Dried Apricot and Lamb Sosaties

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Sosaties, South African kebabs, are among the most popular dishes at a braai. Lamb Sosaties is the national favorite, but beef, pork, and chicken are also common.

The meat to be used is usually marinated in a spicy curry and apricot sauce. Then it is grilled until crisp on the outside but still moist and tender inside.

Skewers like this, sausages like the iconic boerewors, pork and lamb chops, marinated chicken, and steaks are all frequent at a braai. Before it’s done, you can have chips and dips, as well as biltong, which is comparable to jerky.

Origin of Sosaties

Sosaties are a Cape Malay dish with a name derived from the Afrikaans words “sate” (skewered beef) and “saus” (spicy sauce). While this cuisine originated in the Cape Malay region, it has gained appeal throughout the country.

They are a staple of a traditional South African braai (BBQ). The apricot and curry marinade may sound strange, but it gives these delectable kebabs a fantastic flavor. It’s very simple and wonderful!

The marinade for this dish comes in a variety of flavors, but usually includes apricot jam, curry powder, and garlic.

How To Make Sosaties

Sosatie is a classic South African dish consisting of skewered meat, typically lamb or mutton.

Marinated, cubed meat (typically lamb) is skewered and braaied (barbecued) in the shish-kebab style. The recipes of this dish vary but typically include lamb, beef, or chicken cubes, dried apricots, red onions, and mixed peppers.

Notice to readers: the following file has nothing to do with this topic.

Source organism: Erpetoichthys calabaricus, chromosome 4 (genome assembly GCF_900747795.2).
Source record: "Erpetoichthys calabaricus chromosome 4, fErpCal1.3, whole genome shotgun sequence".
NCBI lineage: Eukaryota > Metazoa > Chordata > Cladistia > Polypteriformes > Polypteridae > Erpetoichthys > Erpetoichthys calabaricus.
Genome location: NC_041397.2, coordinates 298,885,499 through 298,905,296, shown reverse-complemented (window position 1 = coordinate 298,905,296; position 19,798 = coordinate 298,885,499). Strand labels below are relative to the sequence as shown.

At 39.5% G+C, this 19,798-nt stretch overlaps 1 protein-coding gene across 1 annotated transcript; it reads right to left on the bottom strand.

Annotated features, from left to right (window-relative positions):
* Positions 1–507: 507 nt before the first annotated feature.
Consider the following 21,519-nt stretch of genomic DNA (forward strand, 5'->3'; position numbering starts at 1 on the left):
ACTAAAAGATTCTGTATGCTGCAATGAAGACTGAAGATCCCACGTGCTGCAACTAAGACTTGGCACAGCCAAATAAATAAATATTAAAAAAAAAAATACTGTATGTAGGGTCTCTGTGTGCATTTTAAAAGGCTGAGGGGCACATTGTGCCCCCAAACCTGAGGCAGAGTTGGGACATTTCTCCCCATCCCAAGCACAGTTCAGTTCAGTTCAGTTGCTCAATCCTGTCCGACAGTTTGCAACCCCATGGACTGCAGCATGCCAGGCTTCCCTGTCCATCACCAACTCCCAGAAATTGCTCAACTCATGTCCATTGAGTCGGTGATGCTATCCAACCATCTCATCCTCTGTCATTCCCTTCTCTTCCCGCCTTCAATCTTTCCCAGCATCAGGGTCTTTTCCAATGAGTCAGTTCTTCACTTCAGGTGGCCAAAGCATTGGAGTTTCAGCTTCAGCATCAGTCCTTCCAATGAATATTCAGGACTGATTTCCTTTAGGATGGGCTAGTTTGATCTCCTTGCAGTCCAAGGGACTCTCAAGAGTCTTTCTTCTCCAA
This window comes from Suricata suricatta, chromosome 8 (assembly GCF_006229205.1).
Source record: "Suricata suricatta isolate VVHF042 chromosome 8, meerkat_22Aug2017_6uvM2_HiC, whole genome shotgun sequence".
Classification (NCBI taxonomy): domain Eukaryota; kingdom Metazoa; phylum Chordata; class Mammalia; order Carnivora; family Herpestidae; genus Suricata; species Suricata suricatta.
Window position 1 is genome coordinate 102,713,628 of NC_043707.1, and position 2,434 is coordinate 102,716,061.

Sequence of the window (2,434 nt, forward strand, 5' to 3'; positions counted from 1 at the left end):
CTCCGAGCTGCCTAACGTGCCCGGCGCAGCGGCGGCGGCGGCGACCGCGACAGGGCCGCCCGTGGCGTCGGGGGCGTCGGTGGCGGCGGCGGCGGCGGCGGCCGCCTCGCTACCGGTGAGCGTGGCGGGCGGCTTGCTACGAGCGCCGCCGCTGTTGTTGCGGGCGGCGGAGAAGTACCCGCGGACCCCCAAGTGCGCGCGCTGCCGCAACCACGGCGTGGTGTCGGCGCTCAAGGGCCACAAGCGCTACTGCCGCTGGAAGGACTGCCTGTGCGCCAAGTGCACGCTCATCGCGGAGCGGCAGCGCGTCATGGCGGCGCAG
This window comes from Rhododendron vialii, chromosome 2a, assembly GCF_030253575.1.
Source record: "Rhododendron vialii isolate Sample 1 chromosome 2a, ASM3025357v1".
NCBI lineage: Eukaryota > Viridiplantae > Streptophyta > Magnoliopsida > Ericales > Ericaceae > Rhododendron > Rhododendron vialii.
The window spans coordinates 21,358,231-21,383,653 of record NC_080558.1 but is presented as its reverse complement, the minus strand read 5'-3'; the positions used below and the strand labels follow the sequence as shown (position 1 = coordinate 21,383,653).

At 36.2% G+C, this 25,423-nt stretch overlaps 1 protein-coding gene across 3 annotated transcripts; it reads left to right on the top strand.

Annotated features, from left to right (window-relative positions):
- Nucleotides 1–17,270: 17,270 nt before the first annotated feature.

They are spicy and fruity. The use of Garlic, ginger, ground cinnamon, curry powder, and other ingredients elevates its taste.

Onboard, this particular recipe is South African lamb and apricot kebabs with apricots on either side. They are a popular choice for a braai (Afrikaans name for grill/barbecue) in South Africa.

Mutton chunks are marinated overnight in fried onions, chilies, garlic, curry leaves, and tamarind juice before being strung on skewers and grilled or pan-fried. However, the most frequent method of preparing the dish is on a braai (or barbecue).

Small onions, sliced peppers, dried apricots, and prunes are also frequently inserted among the meat chunks.

Meat Varieties of Sosaties

This marinade is also good for beef and chicken. However, the most frequent way to cook these skewers is with lamb, and the apricots work especially nicely with lamb.

Dried Apricot and Lamb Sosaties

Dried Apricot and Lamb Sosaties

Sosaties, South African kebabs, are among the most popular dishes at a braai. Lamb Sosaties are the national favorite, but beef, pork and chicken are also common.
Prep Time 30 minutes
Cook Time 15 minutes
Resting Time 2 hours
Total Time 2 hours 45 minutes
Course Barbecue
Cuisine South African
Servings 4 people


  • 4 lbs lamb
  • 12 - 16 dried apricots good quality
  • 1 onion  peeled and each onion cut crosswise into 3-4
  • 12 - 16 wooden skewers
  • 1 tsp garlic
  • 1 tsp ginger
  • 1 tsp ground cinnamon
  • 1 tsp curry powder
  • 1 tsp allspice ground
  • 1 tsp brown sugar
  • 1 tsp paprika
  • 2 tsp salt
  • 1 tbsp red wine vinegar
  • ½ cup apricot jam


  • Combine the jam, vinegar, curry powder, garlic, salt, ginger, cinnamon, allspice, brown sugar, and paprika.
  • Put the lamb in a large glass baking dish, add the marinade and toss to coat evenly. Cover and refrigerate for 2 hours, tossing the meat 2 or 3 times.
  • In a small heatproof bowl, cover the apricots with boiling water and let plump for 1 hour; drain before using. Soak eight 8-inch bamboo skewers in water.
  • Thread the lamb cubes, onion and apricots onto the skewers, using 3 apricots per skewer.
  • Light the grill or preheat the broiler. Grill or broil the skewers for 12 to 15 minutes, basting and turning occasionally, until the lamb is still slightly pink inside. Serve at once.


Keyword Apricot, Barbecue, Grill, Kebabs, Lamb
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